'Huge milestone': World agrees to end plastic pollution

·2-min read

Plastic pollution could be history after a United Nations agreement was reached this week.

With scientists predicting plastic waste will quadruple by 2050, the agreement has been hailed as a "milestone" by conservationists.

It's estimated that Australians already consume 2000 tiny pieces of plastic each week, so observers say the agreement cannot come soon enough.

The United Nations has agreed to work towards a plastics pollution treaty. Source: Getty / AAP
The United Nations has agreed to work towards a plastics pollution treaty. Source: Getty / AAP

The talks, held in Kenya’s capital Nairobi, saw 174 member nations vote to work towards a legally binding treaty. No states objected to the decision.

Negotiators will forge ahead over the next two years to create resolutions that will address the entire lifecycle of plastic.

The treaty will likely address both ocean and land plastic pollution and could result in the formation of a dedicated global plastic waste fighting fund.

Australia praised for work negotiating plastic treaty

Although Australia’s delegation did not attend the UN Environment Assembly talks in person, they were widely praised on Thursday by conservation groups for taking a “constructive” approach.

Kate Noble from WWF-Australia said widespread support across the nation for a treaty has helped motivate strong political will on the issue.

“This is a huge milestone of which we should all be very proud. Now the real work of making it happen starts,” she said.

Environment Minister Sussan Ley’s office characterised the outcome as “historic”, but she added there is “more to do” in terms of tackling the issue.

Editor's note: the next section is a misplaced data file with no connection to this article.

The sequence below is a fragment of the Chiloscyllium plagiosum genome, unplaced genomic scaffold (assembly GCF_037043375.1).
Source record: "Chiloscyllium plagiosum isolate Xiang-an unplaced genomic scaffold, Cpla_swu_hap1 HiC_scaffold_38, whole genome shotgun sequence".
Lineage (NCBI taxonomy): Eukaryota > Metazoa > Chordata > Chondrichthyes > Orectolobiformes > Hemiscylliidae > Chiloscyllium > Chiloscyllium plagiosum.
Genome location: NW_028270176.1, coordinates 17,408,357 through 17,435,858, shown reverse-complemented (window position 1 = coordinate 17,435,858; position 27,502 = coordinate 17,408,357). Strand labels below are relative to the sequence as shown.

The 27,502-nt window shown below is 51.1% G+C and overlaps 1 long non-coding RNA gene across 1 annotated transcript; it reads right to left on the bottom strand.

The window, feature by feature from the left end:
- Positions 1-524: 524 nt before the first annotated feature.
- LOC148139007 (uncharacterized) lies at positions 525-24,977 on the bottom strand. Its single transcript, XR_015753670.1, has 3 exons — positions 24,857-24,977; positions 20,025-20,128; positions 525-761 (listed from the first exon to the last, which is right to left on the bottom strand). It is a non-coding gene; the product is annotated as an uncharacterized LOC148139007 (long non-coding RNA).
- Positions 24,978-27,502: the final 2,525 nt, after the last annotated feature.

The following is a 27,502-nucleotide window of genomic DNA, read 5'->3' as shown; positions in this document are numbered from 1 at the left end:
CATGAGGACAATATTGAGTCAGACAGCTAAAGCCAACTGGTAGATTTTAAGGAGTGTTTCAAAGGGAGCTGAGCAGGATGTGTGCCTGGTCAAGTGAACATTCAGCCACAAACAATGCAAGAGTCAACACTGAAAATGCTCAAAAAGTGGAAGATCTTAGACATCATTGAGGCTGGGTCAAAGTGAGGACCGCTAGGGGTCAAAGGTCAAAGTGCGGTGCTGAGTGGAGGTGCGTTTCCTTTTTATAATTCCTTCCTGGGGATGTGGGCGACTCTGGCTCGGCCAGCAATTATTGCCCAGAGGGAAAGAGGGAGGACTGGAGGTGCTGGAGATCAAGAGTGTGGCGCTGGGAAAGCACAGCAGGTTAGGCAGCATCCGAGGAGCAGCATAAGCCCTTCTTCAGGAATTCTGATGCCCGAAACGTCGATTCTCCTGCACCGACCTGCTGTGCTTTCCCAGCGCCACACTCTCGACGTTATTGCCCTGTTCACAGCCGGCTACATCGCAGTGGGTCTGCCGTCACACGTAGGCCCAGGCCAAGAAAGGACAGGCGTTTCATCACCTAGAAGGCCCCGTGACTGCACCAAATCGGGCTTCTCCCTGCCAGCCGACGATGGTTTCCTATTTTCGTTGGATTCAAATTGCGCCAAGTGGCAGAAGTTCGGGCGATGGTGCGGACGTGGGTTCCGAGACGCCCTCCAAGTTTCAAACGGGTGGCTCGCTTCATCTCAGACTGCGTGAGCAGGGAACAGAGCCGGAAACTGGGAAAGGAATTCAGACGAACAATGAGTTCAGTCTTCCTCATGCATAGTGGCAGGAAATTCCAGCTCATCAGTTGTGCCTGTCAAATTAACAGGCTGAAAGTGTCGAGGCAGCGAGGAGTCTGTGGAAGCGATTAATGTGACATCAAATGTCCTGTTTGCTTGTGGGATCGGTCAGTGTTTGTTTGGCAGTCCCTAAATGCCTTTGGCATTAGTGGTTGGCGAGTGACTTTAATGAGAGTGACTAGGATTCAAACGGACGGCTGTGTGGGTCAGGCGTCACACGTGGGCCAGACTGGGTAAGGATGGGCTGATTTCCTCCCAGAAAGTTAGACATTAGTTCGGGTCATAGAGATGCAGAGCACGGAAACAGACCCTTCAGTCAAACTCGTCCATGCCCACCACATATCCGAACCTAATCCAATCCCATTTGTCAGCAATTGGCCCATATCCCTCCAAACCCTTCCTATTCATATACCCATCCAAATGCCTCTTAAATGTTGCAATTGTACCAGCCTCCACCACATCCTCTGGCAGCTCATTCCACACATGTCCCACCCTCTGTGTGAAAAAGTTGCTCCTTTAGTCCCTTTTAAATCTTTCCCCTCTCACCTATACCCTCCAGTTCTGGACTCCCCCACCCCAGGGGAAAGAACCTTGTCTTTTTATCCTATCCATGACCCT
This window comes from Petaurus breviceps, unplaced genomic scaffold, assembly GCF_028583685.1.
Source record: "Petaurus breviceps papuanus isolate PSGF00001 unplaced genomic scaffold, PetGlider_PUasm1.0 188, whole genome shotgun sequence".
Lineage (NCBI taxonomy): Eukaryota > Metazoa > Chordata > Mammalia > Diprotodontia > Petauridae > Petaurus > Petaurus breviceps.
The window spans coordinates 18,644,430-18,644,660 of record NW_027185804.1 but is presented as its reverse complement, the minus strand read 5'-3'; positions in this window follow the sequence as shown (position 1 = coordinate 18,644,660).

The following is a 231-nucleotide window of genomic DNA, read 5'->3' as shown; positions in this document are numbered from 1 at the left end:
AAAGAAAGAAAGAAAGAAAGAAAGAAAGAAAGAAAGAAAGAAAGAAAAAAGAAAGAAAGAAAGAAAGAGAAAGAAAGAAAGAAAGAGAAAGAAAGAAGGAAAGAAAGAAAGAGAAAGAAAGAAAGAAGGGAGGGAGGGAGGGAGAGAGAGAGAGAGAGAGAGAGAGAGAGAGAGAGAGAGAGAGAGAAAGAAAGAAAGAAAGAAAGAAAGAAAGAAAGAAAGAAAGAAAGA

“Fourteen million tonnes of plastic enter our oceans every year, leaching harmful chemicals and breaking down into microplastics that are ingested by marine life,” she said.

Plastic treaty could see 80 per cent pollution cut

If successful, the treaty could see plastic pollution reduced by 80 per cent, and virgin plastic cut by 55 per cent.

Plastic production will likely quadruple by 2050. Source: AAP
Plastic production will likely quadruple by 2050. Source: AAP

The UN argues this outcome would be financially beneficial, and saving governments across the globe close to $100 billion by 2040.

Environmentalists from Australian Marine Conservation Society (AMCS) hailed the agreement as a “crucial step” towards protecting ocean wildlife from “drowning in plastic”.

“This plastics treaty has the potential to be the most significant global environmental accord since the Paris agreement,” AMCS pollution expert Shane Cucow said.

“While most of the plastics on our coasts originate in Australia, some of our wildest places… accumulate vast amounts of plastics and lost fishing gear that originate from around the world.”

Do you have a story tip? Email: newsroomau@yahoonews.com.

You can also follow us on Facebook, Instagram, TikTok and Twitter and download the Yahoo News app from the App Store or Google Play.